JTRS radios are complex embedded systems that have strict size, weight, reliability, power, and performance (startup time, latency, throughput, jitter, error rate, etc.) requirements. The fact that multiple contractors develop the radio waveforms and platforms further exacerbates the design challenge.

A waveform must be designed and verified to meet requirements on all target platforms. This is a challenge because the waveforms are developed independently of the platforms. Assumptions made about platform capability become requirements on the platform design. It is difficult to modify waveform designs to accommodate performance problems identified during platform development.

A platform must be designed and verified to meet requirements for a selected group of waveforms. These platforms frequently contain multiple general purpose processors (GPPs), as well as dedicated security processors, DSPs, FPGAs, volatile and non-volatile memory, and inter-processor busses. It is often the case that there are requirements on maximum processor, bus, and memory utilization in order to provide for future expansion.

Approach

I hope that you’ll forgive me if this next bit sounds a little like a commercial. The marketing guy did not ask me to write this, nor did he put words in my mouth. I’m just very “sold” myself (based on my experience) on Foresight’s ability to solve real problems for real systems engineers. So, excuse the froth, but it really works!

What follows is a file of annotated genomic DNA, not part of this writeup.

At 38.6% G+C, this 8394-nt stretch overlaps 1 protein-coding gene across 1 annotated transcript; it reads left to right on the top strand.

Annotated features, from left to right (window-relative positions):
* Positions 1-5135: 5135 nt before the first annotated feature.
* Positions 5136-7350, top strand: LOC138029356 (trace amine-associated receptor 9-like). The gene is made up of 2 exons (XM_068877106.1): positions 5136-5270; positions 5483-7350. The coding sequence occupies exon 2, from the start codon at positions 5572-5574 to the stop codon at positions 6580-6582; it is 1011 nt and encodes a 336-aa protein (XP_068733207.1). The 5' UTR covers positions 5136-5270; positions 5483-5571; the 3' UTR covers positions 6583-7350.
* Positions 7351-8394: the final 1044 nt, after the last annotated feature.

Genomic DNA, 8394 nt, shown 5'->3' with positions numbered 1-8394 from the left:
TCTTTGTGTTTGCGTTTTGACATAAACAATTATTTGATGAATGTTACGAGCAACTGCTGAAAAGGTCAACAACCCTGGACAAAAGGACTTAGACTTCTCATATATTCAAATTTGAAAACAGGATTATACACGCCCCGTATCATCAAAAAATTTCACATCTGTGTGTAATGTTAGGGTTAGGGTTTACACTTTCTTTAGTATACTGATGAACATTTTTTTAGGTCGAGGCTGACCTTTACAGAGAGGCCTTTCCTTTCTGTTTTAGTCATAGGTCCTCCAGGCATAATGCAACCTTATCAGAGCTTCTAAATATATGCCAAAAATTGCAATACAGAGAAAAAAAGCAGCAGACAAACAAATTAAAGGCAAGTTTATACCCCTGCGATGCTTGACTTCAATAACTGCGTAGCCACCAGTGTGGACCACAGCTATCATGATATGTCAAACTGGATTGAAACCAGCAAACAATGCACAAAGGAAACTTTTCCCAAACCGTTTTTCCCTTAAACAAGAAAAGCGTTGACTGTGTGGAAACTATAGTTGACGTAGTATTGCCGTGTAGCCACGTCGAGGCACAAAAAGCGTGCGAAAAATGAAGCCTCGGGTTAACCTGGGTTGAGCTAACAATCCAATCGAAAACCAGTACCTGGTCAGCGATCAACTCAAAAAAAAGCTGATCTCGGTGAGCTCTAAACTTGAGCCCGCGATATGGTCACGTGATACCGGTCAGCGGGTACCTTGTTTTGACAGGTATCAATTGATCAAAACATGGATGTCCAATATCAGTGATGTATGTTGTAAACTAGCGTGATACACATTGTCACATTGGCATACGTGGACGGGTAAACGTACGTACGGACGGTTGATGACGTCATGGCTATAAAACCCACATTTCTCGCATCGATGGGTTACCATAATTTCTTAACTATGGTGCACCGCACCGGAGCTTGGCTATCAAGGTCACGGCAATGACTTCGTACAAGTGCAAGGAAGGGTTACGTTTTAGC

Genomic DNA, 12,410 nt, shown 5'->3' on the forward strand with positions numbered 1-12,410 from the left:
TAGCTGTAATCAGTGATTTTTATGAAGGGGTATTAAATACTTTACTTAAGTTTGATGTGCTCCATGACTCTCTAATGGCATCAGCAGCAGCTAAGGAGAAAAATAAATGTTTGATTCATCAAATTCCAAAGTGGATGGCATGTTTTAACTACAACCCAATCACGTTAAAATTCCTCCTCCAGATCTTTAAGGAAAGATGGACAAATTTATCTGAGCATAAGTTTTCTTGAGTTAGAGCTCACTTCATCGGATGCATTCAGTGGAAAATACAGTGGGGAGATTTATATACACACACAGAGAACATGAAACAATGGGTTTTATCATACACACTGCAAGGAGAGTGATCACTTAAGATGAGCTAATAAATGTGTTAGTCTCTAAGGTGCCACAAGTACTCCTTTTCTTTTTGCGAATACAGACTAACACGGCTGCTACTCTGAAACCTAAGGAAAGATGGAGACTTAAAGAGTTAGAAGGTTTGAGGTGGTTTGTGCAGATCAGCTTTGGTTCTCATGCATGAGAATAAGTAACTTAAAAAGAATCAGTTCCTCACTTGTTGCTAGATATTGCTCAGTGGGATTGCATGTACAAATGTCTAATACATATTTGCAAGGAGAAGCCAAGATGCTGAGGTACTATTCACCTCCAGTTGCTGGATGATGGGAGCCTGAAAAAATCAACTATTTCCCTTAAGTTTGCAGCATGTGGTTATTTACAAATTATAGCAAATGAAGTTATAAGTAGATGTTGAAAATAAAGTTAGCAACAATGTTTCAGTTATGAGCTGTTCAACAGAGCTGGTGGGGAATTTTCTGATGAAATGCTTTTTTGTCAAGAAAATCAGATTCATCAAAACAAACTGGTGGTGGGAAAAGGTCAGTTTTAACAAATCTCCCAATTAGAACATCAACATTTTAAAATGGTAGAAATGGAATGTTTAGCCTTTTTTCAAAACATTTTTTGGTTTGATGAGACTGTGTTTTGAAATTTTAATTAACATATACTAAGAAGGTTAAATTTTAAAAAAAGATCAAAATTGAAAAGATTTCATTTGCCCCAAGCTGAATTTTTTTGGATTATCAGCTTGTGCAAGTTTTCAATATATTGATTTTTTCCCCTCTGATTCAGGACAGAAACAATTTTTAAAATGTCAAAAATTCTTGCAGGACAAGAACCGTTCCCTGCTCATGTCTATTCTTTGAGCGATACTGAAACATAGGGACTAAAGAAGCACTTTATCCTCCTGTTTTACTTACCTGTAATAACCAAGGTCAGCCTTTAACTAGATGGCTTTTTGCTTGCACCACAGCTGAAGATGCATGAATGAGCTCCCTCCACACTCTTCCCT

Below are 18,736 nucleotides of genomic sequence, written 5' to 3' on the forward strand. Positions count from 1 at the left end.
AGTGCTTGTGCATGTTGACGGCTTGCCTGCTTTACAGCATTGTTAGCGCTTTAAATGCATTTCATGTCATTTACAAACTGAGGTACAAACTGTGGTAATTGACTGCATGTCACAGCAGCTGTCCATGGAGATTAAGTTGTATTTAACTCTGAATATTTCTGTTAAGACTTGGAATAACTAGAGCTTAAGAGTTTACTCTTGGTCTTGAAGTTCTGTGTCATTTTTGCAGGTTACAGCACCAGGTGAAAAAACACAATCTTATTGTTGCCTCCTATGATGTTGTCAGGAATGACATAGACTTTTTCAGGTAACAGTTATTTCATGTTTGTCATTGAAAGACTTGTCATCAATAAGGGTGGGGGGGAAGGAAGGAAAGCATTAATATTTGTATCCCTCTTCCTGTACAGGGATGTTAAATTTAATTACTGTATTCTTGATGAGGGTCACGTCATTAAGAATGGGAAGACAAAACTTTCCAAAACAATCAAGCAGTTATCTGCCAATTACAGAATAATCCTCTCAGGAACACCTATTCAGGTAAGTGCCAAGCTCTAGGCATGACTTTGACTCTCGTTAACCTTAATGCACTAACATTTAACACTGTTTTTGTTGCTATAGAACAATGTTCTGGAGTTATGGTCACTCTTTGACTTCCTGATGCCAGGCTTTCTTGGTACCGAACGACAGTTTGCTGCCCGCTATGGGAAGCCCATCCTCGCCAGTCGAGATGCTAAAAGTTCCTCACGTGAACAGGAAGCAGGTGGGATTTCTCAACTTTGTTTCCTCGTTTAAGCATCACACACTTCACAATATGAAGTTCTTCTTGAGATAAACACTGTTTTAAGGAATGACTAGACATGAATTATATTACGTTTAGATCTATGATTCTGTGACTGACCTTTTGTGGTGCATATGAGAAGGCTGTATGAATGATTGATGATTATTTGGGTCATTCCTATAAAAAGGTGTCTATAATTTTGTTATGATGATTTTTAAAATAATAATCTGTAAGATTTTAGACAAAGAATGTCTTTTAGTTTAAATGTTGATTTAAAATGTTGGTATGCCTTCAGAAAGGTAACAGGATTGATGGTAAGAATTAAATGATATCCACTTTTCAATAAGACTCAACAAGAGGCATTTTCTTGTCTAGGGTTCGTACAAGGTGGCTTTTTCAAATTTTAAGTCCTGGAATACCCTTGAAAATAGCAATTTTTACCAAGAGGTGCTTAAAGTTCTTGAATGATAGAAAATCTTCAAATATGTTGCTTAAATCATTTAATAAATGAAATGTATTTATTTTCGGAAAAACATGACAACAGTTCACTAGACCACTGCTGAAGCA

Foresight’s Resource Aware Modeling and Simulation (RAMS) approach is an excellent fit for both the design and simulation-based verification of software defined radios. (In the interest of brevity, I’m going to assume you’ve read that paper and know what I’m talking about.) My approach is to independently model waveforms and platforms. The waveform model is the RAMS Behavioral Model and the SDR platform model becomes the RAMS Platform Model. [This is a little bit of a simplification. The SCA platform actually contains functional components as well as resources (and components that exhibit both behaviors.) The reality is that the separation is not at all difficult and is easy to make as the models are developed.]